ter than 90% conviction rate and 85% negotiated pleas, it would appear that the English judicial system delivers justice at an acceptably speedy rate and therefore has fewer number of detainees on remand awaiting trial for an inordinate number of years. However, the judicial process still takes considerable time and questions arising over the denial of the right to trial within a reasonable time remain relevant. Strong criticisms on how the British government handles terrorism-related cases have been expressed in more recent times. For instance, in 2004, the British House of Lords took exception to the way the government took inordinately long periods of time to deal with terrorism cases2.
According to data released by the Ministry of Justice, there has been a general decline in the rate of convictions over the past decade. This is deducible from figure1, which is a graphical representation of the conviction rate in England and Wales for the decade between 2002 and 2012.
Figure 1 demonstrates that convictions were low in 2002 but dramatically increased to peak in 2004. Nonetheless, from 2004 to 2012 the convictions continued to decrease with a slight increase between 2008 and 2009 during the global financial crisis, but nevertheless continued on a downward trajectory thereafter, reaching the bottom at roughly 1.2 million convictions in 2012.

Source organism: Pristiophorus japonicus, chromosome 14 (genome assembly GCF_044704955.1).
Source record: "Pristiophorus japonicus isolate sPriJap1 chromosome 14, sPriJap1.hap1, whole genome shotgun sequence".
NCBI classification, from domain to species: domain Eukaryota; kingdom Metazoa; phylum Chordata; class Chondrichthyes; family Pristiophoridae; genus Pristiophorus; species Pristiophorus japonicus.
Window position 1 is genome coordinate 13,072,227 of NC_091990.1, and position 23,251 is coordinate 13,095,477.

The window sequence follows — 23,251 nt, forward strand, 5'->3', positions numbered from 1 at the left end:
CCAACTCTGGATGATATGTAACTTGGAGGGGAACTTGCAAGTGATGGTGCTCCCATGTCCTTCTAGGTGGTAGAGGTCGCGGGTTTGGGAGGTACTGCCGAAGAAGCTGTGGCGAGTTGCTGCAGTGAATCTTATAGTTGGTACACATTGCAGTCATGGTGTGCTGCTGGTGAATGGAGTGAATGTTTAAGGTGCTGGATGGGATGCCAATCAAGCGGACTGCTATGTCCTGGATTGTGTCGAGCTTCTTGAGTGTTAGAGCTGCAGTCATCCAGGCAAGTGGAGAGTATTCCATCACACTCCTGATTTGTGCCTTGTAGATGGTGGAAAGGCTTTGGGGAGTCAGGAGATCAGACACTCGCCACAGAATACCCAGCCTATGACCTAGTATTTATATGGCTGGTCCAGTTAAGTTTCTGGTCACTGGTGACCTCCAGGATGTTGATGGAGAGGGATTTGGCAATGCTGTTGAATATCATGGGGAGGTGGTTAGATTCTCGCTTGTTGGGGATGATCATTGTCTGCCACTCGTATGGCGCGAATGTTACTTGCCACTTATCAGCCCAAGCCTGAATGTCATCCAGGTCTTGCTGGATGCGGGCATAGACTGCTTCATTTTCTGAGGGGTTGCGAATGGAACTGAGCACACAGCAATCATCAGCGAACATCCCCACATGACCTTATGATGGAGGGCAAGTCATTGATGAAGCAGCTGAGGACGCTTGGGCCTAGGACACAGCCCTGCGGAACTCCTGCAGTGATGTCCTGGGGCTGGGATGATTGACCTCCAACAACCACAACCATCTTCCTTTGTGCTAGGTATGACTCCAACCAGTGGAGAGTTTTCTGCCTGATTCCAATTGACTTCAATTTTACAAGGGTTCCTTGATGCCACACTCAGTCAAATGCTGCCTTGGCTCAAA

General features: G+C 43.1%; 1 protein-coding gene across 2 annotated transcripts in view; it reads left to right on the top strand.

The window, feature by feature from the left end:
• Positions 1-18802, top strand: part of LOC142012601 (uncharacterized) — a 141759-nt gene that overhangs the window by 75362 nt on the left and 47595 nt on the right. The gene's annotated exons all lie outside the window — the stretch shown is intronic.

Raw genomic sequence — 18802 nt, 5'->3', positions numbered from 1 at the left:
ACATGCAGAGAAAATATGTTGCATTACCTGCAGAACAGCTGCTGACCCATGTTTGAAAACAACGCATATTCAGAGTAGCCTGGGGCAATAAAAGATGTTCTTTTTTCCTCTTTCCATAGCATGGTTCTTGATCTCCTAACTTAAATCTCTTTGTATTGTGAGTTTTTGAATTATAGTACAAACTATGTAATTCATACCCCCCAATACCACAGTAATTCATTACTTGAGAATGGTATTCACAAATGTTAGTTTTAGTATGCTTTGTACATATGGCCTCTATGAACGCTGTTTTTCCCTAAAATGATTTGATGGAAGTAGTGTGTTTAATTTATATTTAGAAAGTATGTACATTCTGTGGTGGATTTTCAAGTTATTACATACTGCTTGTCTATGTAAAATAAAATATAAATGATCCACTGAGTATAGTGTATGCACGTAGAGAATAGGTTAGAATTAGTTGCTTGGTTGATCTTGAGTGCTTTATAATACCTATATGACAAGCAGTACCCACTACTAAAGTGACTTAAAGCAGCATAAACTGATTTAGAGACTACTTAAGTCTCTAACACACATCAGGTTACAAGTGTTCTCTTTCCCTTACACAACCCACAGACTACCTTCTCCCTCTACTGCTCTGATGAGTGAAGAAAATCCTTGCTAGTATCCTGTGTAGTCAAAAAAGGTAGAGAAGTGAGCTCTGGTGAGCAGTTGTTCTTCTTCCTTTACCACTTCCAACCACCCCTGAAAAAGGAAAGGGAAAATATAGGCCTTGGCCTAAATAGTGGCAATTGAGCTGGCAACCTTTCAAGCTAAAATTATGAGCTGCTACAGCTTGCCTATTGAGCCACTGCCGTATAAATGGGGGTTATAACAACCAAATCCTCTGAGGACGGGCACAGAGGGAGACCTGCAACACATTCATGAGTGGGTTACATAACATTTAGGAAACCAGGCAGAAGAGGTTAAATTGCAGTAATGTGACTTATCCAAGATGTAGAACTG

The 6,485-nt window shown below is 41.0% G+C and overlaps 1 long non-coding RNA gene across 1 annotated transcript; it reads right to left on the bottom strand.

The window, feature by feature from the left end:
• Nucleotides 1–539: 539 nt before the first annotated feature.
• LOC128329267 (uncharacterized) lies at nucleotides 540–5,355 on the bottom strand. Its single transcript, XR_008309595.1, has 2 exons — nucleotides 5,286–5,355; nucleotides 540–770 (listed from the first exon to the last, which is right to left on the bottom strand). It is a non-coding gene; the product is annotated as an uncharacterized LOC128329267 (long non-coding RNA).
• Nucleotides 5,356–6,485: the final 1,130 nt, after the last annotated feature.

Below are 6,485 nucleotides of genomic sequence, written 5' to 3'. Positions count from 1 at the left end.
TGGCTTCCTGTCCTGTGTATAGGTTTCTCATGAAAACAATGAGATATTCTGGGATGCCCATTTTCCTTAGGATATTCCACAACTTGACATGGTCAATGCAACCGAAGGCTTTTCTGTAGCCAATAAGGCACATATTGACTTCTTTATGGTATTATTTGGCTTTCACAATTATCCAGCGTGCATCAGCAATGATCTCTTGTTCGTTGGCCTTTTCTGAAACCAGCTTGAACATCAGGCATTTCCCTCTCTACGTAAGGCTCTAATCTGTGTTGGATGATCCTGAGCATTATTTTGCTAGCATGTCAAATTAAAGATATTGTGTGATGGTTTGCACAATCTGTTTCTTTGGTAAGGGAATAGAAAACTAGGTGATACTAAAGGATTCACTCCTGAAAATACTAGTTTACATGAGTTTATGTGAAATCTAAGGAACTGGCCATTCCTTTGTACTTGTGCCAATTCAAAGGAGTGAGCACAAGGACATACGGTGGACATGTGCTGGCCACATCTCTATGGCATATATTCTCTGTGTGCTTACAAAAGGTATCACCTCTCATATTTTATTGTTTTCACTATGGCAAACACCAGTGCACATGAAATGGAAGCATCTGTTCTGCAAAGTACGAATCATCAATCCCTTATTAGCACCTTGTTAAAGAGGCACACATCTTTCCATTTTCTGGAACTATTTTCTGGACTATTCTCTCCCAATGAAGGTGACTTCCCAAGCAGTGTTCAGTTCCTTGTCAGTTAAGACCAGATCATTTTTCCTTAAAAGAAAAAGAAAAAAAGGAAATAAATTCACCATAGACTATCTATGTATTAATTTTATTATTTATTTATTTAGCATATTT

Based on the figures delineated in Table 1, it appears that there was a statistically significant decline in the number of persons coming into contact with the judicial system for the years 2011 and 2012. These figures include prosecuted cases and control for cases that were settled out-of-court. For 2011, 2.03 persons came into contact with the judicial system which is 8.4% higher than the numbers for the year 2012. These statistics were drawn-off the 13 % fall in out of court settlements from 444,441 persons to 386, 95756, as well as the 7.1 % downfall from 1,583,373 to 1,471, 304 in the defendants proceeding to court